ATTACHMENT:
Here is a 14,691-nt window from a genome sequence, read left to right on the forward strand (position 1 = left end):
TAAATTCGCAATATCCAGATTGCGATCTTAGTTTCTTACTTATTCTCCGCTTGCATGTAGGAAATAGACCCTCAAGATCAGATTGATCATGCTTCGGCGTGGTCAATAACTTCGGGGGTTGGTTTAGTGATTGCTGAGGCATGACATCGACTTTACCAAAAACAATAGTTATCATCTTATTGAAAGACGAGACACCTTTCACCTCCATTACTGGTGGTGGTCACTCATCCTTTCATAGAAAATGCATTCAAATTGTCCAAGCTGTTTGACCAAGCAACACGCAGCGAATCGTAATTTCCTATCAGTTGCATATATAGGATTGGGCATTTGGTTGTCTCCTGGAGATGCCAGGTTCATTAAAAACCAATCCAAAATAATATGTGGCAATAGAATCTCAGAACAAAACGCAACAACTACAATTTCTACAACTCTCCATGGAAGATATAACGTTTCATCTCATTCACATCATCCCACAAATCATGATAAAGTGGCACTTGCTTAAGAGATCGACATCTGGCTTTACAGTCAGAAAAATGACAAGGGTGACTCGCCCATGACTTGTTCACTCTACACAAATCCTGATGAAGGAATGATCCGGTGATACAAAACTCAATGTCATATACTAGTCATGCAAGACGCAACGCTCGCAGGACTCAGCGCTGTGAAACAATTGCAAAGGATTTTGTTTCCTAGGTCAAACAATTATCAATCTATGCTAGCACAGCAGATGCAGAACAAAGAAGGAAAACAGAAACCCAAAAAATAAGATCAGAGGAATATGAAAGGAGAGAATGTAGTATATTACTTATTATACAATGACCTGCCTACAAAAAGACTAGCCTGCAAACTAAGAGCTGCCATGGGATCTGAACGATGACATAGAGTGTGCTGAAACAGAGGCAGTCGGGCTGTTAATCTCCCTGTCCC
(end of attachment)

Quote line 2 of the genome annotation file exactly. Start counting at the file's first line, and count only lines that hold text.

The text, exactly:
TAAATTCGCAATATCCAGATTGCGATCTTAGTTTCTTACTTATTCTCCGCTTGCATGTAGGAAATAGACCCTCAAGATCAGATTGATCATGCTTCGGCGTGGTCAATAACTTCGGGGGTTGGTTTAGTGATTGCTGAGGCATGACATCGACTTTACCAAAAACAATAGTTATCATCTTATTGAAAGACGAGACACCTTTCACCTCCATTACTGGTGGTGGTCACTCATCCTTTCATAGAAAATGCATTCAAATTGTCCAAGCTGTTTGACCAAGCAACACGCAGCGAATCGTAATTTCCTATCAGTTGCATATATAGGATTGGGCATTTGGTTGTCTCCTGGAGATGCCAGGTTCATTAAAAACCAATCCAAAATAATATGTGGCAATAGAATCTCAGAACAAAACGCAACAACTACAATTTCTACAACTCTCCATGGAAGATATAACGTTTCATCTCATTCACATCATCCCACAAATCATGATAAAGTGGCACTTGCTTAAGAGATCGACATCTGGCTTTACAGTCAGAAAAATGACAAGGGTGACTCGCCCATGACTTGTTCACTCTACACAAATCCTGATGAAGGAATGATCCGGTGATACAAAACTCAATGTCATATACTAGTCATGCAAGACGCAACGCTCGCAGGACTCAGCGCTGTGAAACAATTGCAAAGGATTTTGTTTCCTAGGTCAAACAATTATCAATCTATGCTAGCACAGCAGATGCAGAACAAAGAAGGAAAACAGAAACCCAAAAAATAAGATCAGAGGAATATGAAAGGAGAGAATGTAGTATATTACTTATTATACAATGACCTGCCTACAAAAAGACTAGCCTGCAAACTAAGAGCTGCCATGGGATCTGAACGATGACATAGAGTGTGCTGAAACAGAGGCAGTCGGGCTGTTAATCTCCCTGTCCC